You pay a premium for this coverage and it only makes sense that you be compensated accordingly. It makes sense to consult with or hire a public adjuster to make sure the claim is handled properly. Only a public adjuster or attorney are legally licensed to represent you in the negotiation of your claim with the insurance company.
A recent article by the Fort Worth Star-Telegram concerning SB10 proposing constraints on litigation surrounding hail claims in Texas includes some interesting numbers. According to the data contained in the article, there were nearly 400,000 hail claims filed in Texas in 2015 which resulted in 9,910 lawsuits. You do the math – that is a mere 2.4775%.
Based on these numbers, do we really need any legislative remedy?
The insurance companies want you to believe the claims that result in litigation are the cause of higher premiums and/or cancellations. Some of those companies even use the threat of pulling out of the state completely which they say would also result in an increase in premiums and narrow the pool of insurers to choose from.
Senate Bill 10 is not good for the Texas consumer and is yet another attempt at placing constraints on the consumer when it comes to being paid properly on a claim. Although more streamlined than previous attempts, SB 10 is still too broad and does nothing more than help pad the insurance industry’s pockets.
Hail Storm Senate Bill 10 pending in Texas as a result of complaints and lawsuits filed following the major hail storms across South Texas. Texas Watch group is responding and calls these storm bills “tornadoes that are bearing down on every property owner in this state.” The passage of these types of bills would result in the policyholder being limited to whatever the insurance company says is right or good.
“He who represents himself has a fool for a client.” — Abraham Lincoln
This phrase remains as applicable today as it was 200 years ago when said. Mostly attributable to Abraham Lincoln, the above quote may have had earlier origins. In the context of our famous President, who was also a lawyer, he means that a lawyer should not represent himself or herself in court. The overriding principle is the loss of objectivity, the inability to see both sides of the equation, and, worse, to be consumed with punishing a perceived wrong.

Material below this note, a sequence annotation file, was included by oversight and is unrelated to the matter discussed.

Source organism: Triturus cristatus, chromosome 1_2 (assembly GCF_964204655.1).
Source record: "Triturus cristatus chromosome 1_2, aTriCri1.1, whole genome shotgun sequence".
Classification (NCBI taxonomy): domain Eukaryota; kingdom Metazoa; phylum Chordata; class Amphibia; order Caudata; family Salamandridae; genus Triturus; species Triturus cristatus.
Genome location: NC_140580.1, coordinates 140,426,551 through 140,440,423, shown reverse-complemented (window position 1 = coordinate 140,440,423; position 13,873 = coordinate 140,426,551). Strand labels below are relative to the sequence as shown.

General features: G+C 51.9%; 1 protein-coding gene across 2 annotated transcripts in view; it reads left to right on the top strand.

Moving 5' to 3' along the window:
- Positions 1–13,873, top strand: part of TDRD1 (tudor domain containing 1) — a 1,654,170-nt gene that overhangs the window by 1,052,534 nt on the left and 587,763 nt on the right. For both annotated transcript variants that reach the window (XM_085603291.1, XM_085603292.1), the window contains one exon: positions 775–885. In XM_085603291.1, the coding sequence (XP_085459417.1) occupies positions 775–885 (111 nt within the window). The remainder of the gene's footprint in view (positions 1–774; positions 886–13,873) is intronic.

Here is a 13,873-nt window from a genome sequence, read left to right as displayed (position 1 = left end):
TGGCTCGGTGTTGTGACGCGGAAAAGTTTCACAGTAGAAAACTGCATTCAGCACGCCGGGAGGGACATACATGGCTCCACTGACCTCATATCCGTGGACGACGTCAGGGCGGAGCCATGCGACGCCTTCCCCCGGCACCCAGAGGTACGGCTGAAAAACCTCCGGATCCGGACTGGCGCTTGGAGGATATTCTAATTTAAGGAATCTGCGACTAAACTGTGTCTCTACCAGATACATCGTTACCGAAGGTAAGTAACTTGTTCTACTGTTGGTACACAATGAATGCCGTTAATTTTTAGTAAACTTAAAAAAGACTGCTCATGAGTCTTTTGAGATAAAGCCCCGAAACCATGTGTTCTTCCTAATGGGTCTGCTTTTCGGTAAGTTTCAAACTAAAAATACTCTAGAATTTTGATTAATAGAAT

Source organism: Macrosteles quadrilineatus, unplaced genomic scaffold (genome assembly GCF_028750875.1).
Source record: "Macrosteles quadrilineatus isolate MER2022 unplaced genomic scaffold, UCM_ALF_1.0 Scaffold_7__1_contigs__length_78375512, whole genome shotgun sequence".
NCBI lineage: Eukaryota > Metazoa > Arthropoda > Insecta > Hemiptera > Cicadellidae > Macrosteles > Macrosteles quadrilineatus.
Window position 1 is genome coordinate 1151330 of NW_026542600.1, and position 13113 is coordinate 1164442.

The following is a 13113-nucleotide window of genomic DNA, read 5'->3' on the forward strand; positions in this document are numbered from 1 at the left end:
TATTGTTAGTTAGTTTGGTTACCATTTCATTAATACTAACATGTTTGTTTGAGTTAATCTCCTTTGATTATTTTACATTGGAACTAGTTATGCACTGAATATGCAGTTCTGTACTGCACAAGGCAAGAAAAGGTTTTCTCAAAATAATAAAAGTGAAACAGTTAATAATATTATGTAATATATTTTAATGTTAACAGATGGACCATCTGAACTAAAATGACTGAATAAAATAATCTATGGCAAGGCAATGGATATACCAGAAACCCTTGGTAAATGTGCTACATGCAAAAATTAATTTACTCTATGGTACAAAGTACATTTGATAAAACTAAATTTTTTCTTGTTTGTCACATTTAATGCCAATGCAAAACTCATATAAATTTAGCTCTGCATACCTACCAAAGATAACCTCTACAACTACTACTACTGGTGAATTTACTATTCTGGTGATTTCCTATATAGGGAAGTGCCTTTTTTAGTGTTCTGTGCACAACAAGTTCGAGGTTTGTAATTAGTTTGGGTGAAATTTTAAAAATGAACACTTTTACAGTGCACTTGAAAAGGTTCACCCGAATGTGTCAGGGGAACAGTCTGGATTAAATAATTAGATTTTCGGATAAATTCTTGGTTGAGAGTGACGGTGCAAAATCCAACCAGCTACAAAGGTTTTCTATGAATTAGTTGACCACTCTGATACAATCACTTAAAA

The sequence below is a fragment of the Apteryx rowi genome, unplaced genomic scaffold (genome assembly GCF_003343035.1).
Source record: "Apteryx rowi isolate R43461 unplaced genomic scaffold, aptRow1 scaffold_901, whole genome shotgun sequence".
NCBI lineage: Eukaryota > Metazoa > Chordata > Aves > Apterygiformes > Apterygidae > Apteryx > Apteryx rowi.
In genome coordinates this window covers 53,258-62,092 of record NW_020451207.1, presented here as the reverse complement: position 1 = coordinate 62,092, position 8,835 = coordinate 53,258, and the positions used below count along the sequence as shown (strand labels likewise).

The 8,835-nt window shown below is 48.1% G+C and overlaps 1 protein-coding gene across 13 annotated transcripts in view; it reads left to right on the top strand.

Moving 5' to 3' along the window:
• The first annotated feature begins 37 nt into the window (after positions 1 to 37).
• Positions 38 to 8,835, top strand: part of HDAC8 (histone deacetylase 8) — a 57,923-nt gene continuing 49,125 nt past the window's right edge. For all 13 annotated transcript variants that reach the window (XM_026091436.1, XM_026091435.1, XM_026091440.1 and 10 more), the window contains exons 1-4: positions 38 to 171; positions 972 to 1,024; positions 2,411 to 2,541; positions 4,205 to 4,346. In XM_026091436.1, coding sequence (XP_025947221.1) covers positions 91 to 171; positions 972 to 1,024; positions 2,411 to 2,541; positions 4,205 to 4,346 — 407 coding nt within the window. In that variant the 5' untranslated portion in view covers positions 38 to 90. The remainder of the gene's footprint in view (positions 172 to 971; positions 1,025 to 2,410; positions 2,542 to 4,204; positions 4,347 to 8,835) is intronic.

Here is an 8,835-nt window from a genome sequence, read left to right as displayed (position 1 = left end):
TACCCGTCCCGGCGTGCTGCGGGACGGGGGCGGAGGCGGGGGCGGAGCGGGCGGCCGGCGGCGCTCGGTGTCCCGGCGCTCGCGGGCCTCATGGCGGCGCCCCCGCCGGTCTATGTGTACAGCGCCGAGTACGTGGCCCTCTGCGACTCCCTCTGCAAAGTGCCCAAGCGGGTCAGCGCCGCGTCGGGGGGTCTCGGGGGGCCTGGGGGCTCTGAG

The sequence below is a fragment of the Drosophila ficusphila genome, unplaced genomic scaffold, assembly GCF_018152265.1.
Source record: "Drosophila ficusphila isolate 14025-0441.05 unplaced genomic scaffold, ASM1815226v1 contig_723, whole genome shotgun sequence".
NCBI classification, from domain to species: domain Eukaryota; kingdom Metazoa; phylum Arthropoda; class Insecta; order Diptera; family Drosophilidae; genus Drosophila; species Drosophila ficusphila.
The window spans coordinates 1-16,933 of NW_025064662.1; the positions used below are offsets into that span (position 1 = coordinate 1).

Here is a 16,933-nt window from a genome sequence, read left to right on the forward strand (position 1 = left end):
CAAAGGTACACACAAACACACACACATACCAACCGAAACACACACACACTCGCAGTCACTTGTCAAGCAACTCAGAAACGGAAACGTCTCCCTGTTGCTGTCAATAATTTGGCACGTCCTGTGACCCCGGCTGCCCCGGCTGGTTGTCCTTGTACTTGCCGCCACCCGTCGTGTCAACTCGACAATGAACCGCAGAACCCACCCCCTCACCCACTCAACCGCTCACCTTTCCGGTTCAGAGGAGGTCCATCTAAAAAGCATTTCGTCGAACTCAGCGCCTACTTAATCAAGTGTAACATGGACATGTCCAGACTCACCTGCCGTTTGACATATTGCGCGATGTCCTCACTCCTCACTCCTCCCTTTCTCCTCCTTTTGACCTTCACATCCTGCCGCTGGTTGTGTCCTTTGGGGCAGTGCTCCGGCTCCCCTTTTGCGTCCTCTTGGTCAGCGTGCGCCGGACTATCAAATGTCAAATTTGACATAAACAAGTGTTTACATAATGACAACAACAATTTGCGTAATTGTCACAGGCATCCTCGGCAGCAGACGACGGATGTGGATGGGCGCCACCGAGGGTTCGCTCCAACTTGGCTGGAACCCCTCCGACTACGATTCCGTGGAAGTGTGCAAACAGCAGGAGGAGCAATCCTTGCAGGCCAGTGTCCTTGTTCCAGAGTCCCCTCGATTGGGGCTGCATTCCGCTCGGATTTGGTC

However, the above quote also has universal application. Stated alone, you are taken more seriously when qualified people speak for you. Fundamentally, it relates a perception that you have other people on your side, which is important because it often feels like a David v. Goliath situation. Also, it sends a message that you are willing to take this matter further if needed.
In litigation, a qualified attorney is a necessity. Your chances of being taken seriously without are slim to none. Interview as many as possible and retain the one who has the factual and legal capacity to understand the claim, has the resources and time to do so, and most importantly, cares about you as a client.
While the right to represent oneself is provided for in both civil and criminal proceedings, legal matters can be complex and quite the challenge for someone with no formal education or training in the law. We are all human and humans have emotions. Emotions can cloud even the best of judgment, especially when you are talking about things of financial nature. When personally invested, emotions combined with the complexities of the situation make it obvious that professional help is necessary.
Another layer to personal representation to consider is, whether you’re hiring a property damage attorney or a licensed public adjuster, the experts are an important piece of the puzzle. For litigation purposes, anything outside of “common knowledge” requires the hiring of an expert. Specialists and/or experts have one thing certain in common, years of education and training in their area of expertise that can be used objectively in the given situation.
Representing oneself is likely to end badly. Just because you have the time to handle a complicated property damage claim on your own absolutely doesn’t mean that you should. Attorneys who handle these types of cases work on a contingency fee which means you have no out of pocket expenses and they get paid when the case is settled. So, if you aren’t paying anything out of pocket, then why wouldn’t you hire an experienced attorney to handle the matter for you?
The death toll continues to climb as we emerge from a weekend filled with severe weather and tornadoes. From Mississippi to Georgia, storms pounded the area with heavy rain, high winds, and one of the worst tornado outbreaks seen. A state of emergency has been issued in Georgia and Mississippi as authorities report at least 15 deaths in Georgia alone.
Florida apparently was not spared from the devastation as tornado rips through Palm Beach damaging school district and other properties. The homes and properties there are generally built to sustain hurricane force winds, but that didn’t protect them from these severe storms.
If you find yourself in a situation like this, there is help. Find a public adjuster or other claim professional near you to handle your insurance claim. You have enough to worry about without the added burden of insurance.